|Publication number||US6240901 B1|
|Application number||US 09/314,640|
|Publication date||Jun 5, 2001|
|Filing date||May 19, 1999|
|Priority date||May 20, 1998|
|Also published as||DE69940234D1, DE69942256D1, EP0959245A2, EP0959245A3, EP0959245B1, EP1643119A2, EP1643119A3, EP1643119B1|
|Publication number||09314640, 314640, US 6240901 B1, US 6240901B1, US-B1-6240901, US6240901 B1, US6240901B1|
|Inventors||David C. Jay|
|Original Assignee||Wartsila Nsd Oy Ab|
|Export Citation||BiBTeX, EndNote, RefMan|
|Patent Citations (6), Referenced by (15), Classifications (18), Legal Events (4)|
|External Links: USPTO, USPTO Assignment, Espacenet|
The invention relates to a fuel feeding system for a multi-cylinder engine, especially a large diesel engine, in which the fuel is fed from a fuel tank by means of a high pressure pump into a pressure supply, from which it is fed further by means of injectors into the cylinders of the engine. Large diesel engines refer here to such engines that are applicable for instance for main propulsion engines or auxiliary engines for ships or for power plants for production of heat and/or electricity.
In a modern diesel engine, fuel is injected by means of fuel injecting valves or injectors directly into the cylinders of the engine. Since the injection occurs at a relatively late phase at the end part of the compression stroke, a sufficiently high pressure is correspondingly necessary for the injection. In a conventional fuel feeding system each cylinder is provided with an injection pump of its own which pumps fuel through an injection valve and an injection nozzle into the combustion chamber of the cylinder. The arrangement is expensive since it includes many separate components. In addition the pressure in the injection pumps may vary, whereby the injection into the different cylinders may correspondingly take place under different pressures and provide different amounts of fuel.
A newer solution is a so-called common rail or common pressure injection, in which the generation of pressure and the injection of fuel are functionally separated from each other. Fuel is fed by means of a high pressure pump into a common pressure supply, from which it is led through separate pipes to the respective injectors of the several cylinders. In practice the operation of an injector is electronically controlled for instance by means of a solenoid valve in order to obtain a sufficiently short and precise injection.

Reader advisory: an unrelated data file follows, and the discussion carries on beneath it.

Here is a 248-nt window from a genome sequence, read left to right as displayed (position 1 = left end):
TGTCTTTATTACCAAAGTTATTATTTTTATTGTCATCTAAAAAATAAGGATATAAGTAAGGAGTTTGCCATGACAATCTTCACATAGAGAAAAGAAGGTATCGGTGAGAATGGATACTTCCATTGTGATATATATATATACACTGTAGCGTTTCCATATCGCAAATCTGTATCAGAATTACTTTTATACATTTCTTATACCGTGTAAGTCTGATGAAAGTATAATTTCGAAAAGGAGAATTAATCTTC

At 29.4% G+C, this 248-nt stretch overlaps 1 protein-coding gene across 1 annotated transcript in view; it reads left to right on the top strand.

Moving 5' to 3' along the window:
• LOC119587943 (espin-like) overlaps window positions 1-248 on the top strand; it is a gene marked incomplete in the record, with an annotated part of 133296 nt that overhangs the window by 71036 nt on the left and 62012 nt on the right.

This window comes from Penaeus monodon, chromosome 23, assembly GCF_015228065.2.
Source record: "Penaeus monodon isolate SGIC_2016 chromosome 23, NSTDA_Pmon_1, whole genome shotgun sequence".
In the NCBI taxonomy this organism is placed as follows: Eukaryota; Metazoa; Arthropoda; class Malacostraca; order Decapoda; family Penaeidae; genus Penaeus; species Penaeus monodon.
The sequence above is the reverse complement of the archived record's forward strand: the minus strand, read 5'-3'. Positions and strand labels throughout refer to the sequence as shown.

Especially in large engines the common rail system is attended by certain drawbacks as a consequence of the length of the common fuel rail serving as a pressure supply, since depending of the type of engine the length may be 3 m or even more. If the common fuel rail is long and narrow, severe pressure waves or pressure pulses moving back and forth appear easily in it. These affect correspondingly the amount of fuel injected into the several cylinders. In addition due to the high pressures involved the strength of a long fuel rail and thus the security of the system may become a problem. On the other hand if the common fuel rail is long and has a relatively large diameter so as to prevent the pressure waves mentioned above and the fuel rail is cooled, reheating of the fuel to its operating temperature takes longer than in the case of a narrow fuel rail. This may be a problem especially when heavy fuel oils are utilized.
The aim of the invention is to provide a new and improved fuel feeding system, which is applicable especially to large diesel engines and from which the problems evident in the known solutions, as mentioned above, are eliminated. The aim of the invention is to provide a fuel feeding system which enables the fuel pressure to be maintained more constant than before and which is as a whole more secure and reliable than before and yet advantageous as to its costs.
In accordance with the invention the pressure chambers of the pressure accumulator units are continuously in connection with each other. In addition one of the pressure accumulator units is provided with an auxiliary valve by means of which the pressure chamber of that pressure accumulator unit, and at the same time the pressure chambers of the other pressure accumulator units connected thereto, can be connected to the fuel tank. This enables circulation of fuel for instance for heating thereof before starting of the engine, which is of importance especially when heavy fuel oil is utilized. By means of a solution according to the invention it is possible to avoid utilization of a long common fuel rail, and yet the solution makes it possible to effectively balance the possible pressure differences among the separate pressure accumulator units. The strength of the construction is no problem either in this case so the system is more reliable and secure than before.